In this Article, we focus on nationality as a form of citizenship in modern nation-state formation. Two major models of approaching citizenship—civil/territorial and ethnic/genealogical—linked to two different processes of nation-state formation—jus soli and jus sanguinis—are examined. We draw from the anthropological ‘modernist’ approach to nationalism and international law, focusing on immigrants as well as other categories of aliens (asylum-seekers, ex-colonials and gastarbeiter) that experience exclusion/inclusion in nation-states. We hold that while “multiculturalism” has become the political expression of a more pluralistic approach to nationhood, nation-state politics nevertheless have formed various approaches to nationalism which have affected immigration policy in various ways. For example, a handful of frontier states use buffer zones for irregular migration. This model of immigration policy simply creates large-scale and long-term detention centers, which by extension cannot expedite asylum applications. If more, let alone all, wealthy states served as frontier states, the need for inhumane buffer zones would be eliminated and, as the Greek integration paradigm exemplifies, some migrants would stand a good chance of being integrated.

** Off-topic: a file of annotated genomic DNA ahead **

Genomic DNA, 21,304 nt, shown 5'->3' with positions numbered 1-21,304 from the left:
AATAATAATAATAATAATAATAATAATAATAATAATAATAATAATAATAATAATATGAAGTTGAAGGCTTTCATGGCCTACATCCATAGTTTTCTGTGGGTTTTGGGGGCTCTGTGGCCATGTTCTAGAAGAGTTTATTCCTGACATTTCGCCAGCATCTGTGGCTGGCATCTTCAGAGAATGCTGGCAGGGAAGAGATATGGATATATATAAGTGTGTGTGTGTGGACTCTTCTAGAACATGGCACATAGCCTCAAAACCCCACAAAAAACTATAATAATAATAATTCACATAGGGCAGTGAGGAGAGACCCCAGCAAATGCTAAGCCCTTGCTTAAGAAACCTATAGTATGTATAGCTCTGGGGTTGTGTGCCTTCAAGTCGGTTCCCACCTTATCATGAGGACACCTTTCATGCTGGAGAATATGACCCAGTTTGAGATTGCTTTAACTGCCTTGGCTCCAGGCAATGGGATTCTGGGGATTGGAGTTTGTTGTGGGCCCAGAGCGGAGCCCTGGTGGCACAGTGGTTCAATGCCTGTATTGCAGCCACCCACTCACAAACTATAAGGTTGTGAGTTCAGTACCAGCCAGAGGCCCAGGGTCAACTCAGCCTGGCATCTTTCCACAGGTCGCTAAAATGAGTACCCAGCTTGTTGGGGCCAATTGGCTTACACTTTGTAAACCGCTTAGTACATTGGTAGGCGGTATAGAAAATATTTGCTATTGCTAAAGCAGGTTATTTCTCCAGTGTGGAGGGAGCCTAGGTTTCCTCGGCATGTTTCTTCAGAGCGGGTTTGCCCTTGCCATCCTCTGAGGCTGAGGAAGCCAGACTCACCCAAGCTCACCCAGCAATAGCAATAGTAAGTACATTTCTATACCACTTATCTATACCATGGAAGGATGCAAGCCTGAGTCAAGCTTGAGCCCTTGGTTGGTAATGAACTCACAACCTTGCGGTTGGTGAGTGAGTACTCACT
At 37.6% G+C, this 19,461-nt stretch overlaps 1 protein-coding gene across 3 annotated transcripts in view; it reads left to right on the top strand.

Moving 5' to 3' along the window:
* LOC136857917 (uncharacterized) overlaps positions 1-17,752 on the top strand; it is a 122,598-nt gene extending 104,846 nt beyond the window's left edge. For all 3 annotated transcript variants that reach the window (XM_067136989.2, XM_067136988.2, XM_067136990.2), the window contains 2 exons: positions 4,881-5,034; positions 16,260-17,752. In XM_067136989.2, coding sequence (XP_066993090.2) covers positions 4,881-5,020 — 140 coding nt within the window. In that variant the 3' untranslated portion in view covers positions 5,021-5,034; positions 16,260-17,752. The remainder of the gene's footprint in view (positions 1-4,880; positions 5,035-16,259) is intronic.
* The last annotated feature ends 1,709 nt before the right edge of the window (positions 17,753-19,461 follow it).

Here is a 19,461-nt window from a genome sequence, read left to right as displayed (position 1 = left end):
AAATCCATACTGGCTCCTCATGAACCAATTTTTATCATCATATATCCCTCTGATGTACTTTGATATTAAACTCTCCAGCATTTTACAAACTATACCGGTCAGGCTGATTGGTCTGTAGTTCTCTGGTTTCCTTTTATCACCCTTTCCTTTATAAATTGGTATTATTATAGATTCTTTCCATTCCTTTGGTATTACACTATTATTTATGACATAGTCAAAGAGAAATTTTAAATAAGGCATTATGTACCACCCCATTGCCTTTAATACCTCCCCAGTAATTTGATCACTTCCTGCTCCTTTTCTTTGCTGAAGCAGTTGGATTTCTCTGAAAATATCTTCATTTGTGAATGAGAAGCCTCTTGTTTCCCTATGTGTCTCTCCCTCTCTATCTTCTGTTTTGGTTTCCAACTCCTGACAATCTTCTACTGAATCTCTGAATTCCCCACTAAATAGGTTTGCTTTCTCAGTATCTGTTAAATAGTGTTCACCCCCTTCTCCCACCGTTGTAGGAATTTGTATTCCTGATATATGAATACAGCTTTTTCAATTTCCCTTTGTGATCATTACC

Ilias Bantekas & Domna Michail, Integration and Citizenship of Irregular Migrants in Frontier States: A Socio-Legal Approach to A Human Rights Problem, 26 J. Gender, Race & Just. 1 (2023).